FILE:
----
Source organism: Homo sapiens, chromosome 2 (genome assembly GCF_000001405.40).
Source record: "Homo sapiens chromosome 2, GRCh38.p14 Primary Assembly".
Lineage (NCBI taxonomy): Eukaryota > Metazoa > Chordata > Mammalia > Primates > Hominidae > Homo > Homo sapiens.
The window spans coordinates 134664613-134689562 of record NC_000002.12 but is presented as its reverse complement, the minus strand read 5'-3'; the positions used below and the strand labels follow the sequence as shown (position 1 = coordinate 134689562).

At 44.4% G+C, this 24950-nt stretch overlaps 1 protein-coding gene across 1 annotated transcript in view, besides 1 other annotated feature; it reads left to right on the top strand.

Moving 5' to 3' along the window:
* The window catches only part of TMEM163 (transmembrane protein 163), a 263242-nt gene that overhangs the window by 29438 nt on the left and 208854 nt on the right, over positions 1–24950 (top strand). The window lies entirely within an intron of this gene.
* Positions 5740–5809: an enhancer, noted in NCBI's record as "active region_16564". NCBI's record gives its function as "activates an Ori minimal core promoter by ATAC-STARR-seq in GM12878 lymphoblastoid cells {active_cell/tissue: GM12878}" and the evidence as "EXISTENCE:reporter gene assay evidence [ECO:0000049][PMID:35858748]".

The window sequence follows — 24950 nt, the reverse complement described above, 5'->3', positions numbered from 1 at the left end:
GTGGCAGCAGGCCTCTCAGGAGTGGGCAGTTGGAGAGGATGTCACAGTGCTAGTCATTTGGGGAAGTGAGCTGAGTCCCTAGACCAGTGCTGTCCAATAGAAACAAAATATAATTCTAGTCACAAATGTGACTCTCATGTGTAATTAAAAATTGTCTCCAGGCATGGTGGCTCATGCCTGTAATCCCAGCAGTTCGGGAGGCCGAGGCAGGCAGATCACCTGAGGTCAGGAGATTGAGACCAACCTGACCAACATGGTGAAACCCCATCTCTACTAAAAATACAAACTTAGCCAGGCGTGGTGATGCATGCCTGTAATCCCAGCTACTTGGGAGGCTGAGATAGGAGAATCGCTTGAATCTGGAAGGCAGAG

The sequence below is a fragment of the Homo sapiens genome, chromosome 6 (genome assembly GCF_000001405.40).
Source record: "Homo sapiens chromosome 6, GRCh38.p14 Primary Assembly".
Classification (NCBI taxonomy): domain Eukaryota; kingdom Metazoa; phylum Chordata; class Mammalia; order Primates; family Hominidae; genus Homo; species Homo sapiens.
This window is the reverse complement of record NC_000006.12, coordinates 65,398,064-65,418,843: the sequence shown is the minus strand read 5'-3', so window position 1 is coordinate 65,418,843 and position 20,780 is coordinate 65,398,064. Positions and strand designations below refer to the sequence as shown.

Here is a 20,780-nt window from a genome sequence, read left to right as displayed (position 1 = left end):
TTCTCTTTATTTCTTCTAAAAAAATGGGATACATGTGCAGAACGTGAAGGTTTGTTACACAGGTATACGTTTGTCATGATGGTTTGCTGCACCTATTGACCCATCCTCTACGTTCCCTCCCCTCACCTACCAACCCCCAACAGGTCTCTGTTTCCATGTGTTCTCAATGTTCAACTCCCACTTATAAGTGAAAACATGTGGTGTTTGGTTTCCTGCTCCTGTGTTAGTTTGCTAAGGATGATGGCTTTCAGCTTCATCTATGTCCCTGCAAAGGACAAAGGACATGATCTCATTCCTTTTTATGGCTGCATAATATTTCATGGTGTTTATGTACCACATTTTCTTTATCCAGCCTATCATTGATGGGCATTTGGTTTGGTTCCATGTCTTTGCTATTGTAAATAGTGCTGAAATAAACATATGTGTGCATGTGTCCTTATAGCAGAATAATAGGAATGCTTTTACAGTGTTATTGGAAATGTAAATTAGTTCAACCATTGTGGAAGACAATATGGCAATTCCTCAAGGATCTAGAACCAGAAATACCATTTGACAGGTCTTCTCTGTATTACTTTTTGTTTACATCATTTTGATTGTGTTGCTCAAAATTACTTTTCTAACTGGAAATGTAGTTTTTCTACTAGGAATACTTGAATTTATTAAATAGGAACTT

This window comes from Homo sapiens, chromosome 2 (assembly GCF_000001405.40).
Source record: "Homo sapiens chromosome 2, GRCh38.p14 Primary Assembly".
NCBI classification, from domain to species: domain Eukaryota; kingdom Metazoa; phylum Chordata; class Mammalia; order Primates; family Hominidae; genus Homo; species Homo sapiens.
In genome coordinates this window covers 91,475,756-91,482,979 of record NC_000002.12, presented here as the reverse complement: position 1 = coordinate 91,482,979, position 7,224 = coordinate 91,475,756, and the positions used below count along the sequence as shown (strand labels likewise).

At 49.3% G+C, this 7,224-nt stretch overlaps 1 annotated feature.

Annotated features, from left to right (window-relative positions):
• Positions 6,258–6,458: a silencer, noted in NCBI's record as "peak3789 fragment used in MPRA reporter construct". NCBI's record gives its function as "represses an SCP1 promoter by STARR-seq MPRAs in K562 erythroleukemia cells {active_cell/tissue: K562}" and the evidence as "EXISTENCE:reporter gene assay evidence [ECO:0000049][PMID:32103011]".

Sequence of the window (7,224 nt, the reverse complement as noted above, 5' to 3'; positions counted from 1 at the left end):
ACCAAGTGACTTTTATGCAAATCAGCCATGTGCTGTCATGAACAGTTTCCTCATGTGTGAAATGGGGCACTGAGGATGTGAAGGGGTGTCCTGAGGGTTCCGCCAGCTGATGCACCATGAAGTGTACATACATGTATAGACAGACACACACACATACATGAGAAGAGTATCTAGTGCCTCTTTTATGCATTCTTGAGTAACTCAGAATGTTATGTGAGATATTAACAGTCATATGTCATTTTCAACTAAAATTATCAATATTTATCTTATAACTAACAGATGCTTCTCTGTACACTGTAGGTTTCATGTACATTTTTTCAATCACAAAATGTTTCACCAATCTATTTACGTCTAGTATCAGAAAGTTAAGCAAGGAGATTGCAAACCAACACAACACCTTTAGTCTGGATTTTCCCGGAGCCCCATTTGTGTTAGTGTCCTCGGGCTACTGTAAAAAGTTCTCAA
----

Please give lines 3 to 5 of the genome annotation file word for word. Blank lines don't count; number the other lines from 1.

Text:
Lineage (NCBI taxonomy): Eukaryota > Metazoa > Chordata > Mammalia > Primates > Hominidae > Homo > Homo sapiens.
The window spans coordinates 134664613-134689562 of record NC_000002.12 but is presented as its reverse complement, the minus strand read 5'-3'; the positions used below and the strand labels follow the sequence as shown (position 1 = coordinate 134689562).

At 44.4% G+C, this 24950-nt stretch overlaps 1 protein-coding gene across 1 annotated transcript in view, besides 1 other annotated feature; it reads left to right on the top strand.